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Author: Subject: What shall I do with an old pressure cooker ?
Sulaiman
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[*] posted on 7-2-2016 at 04:36
What shall I do with an old pressure cooker ?


Our pressure cooker was beginning to leak steam around the overpressure vent,
all seals can still be replaced, even though we have had it for >35 years.
(never changed seal ... old style Prestige brand)
Mainly due to it's age, I decided to replace the old aluminium cooker with a new stainless steel one.
Now available for chemistry ... a working aluminium pressure cooker.

I have used it as a steam generator to get some dH2O but I prefer glass,
I could use it as a vacuum chamber, or a very useful vacuum dessicator
any other ideas ?



Distillation.JPG - 60kB
This is the pressure cooker ... the condenser cooling was inadequate.

[Edited on 7-2-2016 by Sulaiman]
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Herr Haber
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[*] posted on 7-2-2016 at 09:35


I would have said a still, but you've obviously got that idea already.
Using it as a vacuum dessicator is... brilliant!
Sorry I cant give you any ideas. You on the other hand have given me a brilliant one !
Let's compare the price of a pressure cooker and a glass dessicator. Oh right ! Now where's my hand vacuum pump?
Thanks for giving me this wonderful idea, this could be a nice project. A little work on my least prefered pressure cooker and I'll have access to a few things I couldnt do so far!
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Pumukli
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[*] posted on 7-2-2016 at 10:24


Sounds interesting.
But afaik the local pressure cookers cook (boil water) at 112 C, which is 1.5 bar. They surely can whitstand this overpressure but I would be cautious evacuating them to a strong vacuum. (Which is close to -1 bar, which is almost (negative) double of the rated operating pressure (0.5 bar overpressure relative to normal air pressure at sea level). Was a bit hard to follow, wasn't it? :-)
Engineers, anyone?
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Magpie
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[*] posted on 7-2-2016 at 10:54


Quote: Originally posted by Pumukli  
Sounds interesting.
But afaik the local pressure cookers cook (boil water) at 112 C, which is 1.5 bar. They surely can whitstand this overpressure but I would be cautious evacuating them to a strong vacuum. (Which is close to -1 bar, which is almost (negative) double of the rated operating pressure (0.5 bar overpressure relative to normal air pressure at sea level). Was a bit hard to follow, wasn't it? :-)
Engineers, anyone?


I pulled a full vacuum on my pressure cooker (4 qt size) as a test with no problems. I recently bought one at a garage sale specifically for use as a vacuum dryer. I haven't use it yet, however.

In the forum library is a book by Blangey & Fierz-David which gives a design for a lab vacuum dryer, FYI.

[Edited on 7-2-2016 by Magpie]

[Edited on 7-2-2016 by Magpie]




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hissingnoise
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[*] posted on 7-2-2016 at 12:25


Quote:
This is the pressure cooker ... the condenser cooling was inadequate.

You could try a PVC sleeve (sink waste pipe?) on the tubing, sealed with 2-hole stoppers for tubing and cooling water?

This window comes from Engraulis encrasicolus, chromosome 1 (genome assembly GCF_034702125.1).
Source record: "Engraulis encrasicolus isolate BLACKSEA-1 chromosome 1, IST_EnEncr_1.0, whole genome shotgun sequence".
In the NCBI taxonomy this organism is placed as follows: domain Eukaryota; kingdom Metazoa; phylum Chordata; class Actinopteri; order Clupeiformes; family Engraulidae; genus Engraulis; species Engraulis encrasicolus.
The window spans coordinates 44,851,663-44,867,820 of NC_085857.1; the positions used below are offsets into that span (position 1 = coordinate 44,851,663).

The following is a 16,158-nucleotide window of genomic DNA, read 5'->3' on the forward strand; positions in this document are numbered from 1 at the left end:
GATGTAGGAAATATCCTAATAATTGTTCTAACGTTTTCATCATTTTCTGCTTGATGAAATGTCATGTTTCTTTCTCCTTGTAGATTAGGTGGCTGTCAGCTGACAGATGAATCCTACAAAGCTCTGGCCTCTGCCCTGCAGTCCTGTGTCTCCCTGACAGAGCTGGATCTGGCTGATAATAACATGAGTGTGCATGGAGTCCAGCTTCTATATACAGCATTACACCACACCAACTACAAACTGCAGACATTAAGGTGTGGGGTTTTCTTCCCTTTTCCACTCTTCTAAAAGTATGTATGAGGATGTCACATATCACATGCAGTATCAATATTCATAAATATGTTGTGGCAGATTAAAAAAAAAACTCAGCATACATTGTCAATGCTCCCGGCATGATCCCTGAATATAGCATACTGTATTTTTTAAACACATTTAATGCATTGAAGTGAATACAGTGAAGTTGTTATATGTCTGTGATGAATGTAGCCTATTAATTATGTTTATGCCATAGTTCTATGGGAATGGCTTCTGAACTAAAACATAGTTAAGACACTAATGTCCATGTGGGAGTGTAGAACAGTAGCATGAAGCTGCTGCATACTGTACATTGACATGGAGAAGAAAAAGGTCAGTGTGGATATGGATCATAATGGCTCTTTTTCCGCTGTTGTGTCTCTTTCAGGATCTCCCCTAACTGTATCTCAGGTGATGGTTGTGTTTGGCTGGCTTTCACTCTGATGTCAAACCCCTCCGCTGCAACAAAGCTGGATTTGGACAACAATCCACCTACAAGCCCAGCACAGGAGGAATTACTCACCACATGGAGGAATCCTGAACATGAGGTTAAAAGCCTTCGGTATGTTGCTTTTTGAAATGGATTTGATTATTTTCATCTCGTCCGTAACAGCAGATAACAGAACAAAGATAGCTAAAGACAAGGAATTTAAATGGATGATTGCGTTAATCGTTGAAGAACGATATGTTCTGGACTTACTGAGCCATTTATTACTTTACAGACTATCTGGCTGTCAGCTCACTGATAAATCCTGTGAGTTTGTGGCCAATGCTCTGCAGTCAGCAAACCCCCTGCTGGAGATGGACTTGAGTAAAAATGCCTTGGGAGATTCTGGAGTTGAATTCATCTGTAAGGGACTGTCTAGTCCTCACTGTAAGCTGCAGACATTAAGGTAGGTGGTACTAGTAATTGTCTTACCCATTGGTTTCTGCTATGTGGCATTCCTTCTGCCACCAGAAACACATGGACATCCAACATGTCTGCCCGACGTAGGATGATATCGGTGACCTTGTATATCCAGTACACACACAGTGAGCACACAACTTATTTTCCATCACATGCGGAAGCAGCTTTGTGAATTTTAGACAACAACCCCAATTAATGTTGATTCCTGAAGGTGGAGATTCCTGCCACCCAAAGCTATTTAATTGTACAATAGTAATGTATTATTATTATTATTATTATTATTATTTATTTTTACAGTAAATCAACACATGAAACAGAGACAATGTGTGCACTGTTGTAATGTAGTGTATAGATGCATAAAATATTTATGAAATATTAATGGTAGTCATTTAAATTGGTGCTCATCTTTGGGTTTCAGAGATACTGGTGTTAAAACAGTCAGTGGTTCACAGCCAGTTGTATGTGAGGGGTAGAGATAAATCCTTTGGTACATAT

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Sulaiman
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[*] posted on 7-2-2016 at 23:08


a pvc water cooling jacket is a good idea
but I am planng for a few slow continuous 'processors'

. a small water still - low flow rate allowing simple air-cooling

T.B.D.
. a small Birkeland-Eyde type NO/NO2/HNO3 generator
. a modification for occasional O3 or SO3

[Edited on 8-2-2016 by Sulaiman]
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[*] posted on 8-2-2016 at 06:50


Pressure cookers make great vacuum desiccators, I have one set aside for that purpose. Although the existing pressure release hole may be suitable for connecting tubing too, be aware that aluminum is very easy to drill and tap, and you can install any type of threaded connector to it.

If you want to seal the existing hole I suggest heating with a torch and applying solder.

Also, pvc pipe and copper tubing is a great condenser. All the hardware needed is readily available in your hardware store. A small aquarium pump and a bucket can supply cooling water of course. Use PVC cement to seal tube with caps.

Threaded taps in the PVC are the best connectors, but use silicone gasket compound from your auto store for heat proof sealing where necessary (and if not using threaded connectors). You don't actually have to use a threading tap on PVC, simply screwing the threaded attachment into an appropriately sized hole self-taps.

[Edited on 8-2-2016 by careysub]
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[*] posted on 8-2-2016 at 09:01


Quote: Originally posted by Sulaiman  


. a small water still - low flow rate allowing simple air-cooling



Did you try blowing air past the coil with a fan? Or maybe find a discarded air conditioner radiator - ie, tubing with fins.




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[*] posted on 8-2-2016 at 09:46


for all those wondering 1 atm = 14.5 psiA any thing metal will handle this with out issue if the side wall is over 2mm thick!, inside pressure geometry works against you, where as the negative pressure handling is more then sufficient.

Glass is a risk as it handles stresses poorly and when it fails it shatters Vs steel/alu, that simply bends.

pressure cookers have endless uses, I've used them as a vacuum cold trap befor too by building a coil inside of 1/4 copper and chilling to -40c.

A quality epoxy is more then good enough for repairing holes as well, solder will NOT adhere to aluminium, les it is specialized for that.

In refrigeration we used alumaweld, it is a brazing compound flux with a low MP alu solder. http://www.alumiweld.com/
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Sulaiman
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[*] posted on 8-2-2016 at 12:53


Quote: Originally posted by XeonTheMGPony  
for all those wondering 1 atm = 14.5 psiA any thing metal will handle this with out issue if the side wall is over 2mm thick!, inside pressure geometry works against you, where as the negative pressure handling is more then sufficient.

Glass is a risk as it handles stresses poorly and when it fails it shatters Vs steel/alu, that simply bends.



2mm steel is not necessarily enough https://www.youtube.com/watch?v=ETdsuvi91VQ

and Geissler made his glass vacuum tubes from 1857 onwards

ok, two extremes, the tank is a little larger than my pressure cooker and I only guess >2mm steel
and Heinrich Geißler was an independent scientific glass blower
just two thoughts that popped to mind :D
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[*] posted on 8-2-2016 at 14:26


Quote: Originally posted by XeonTheMGPony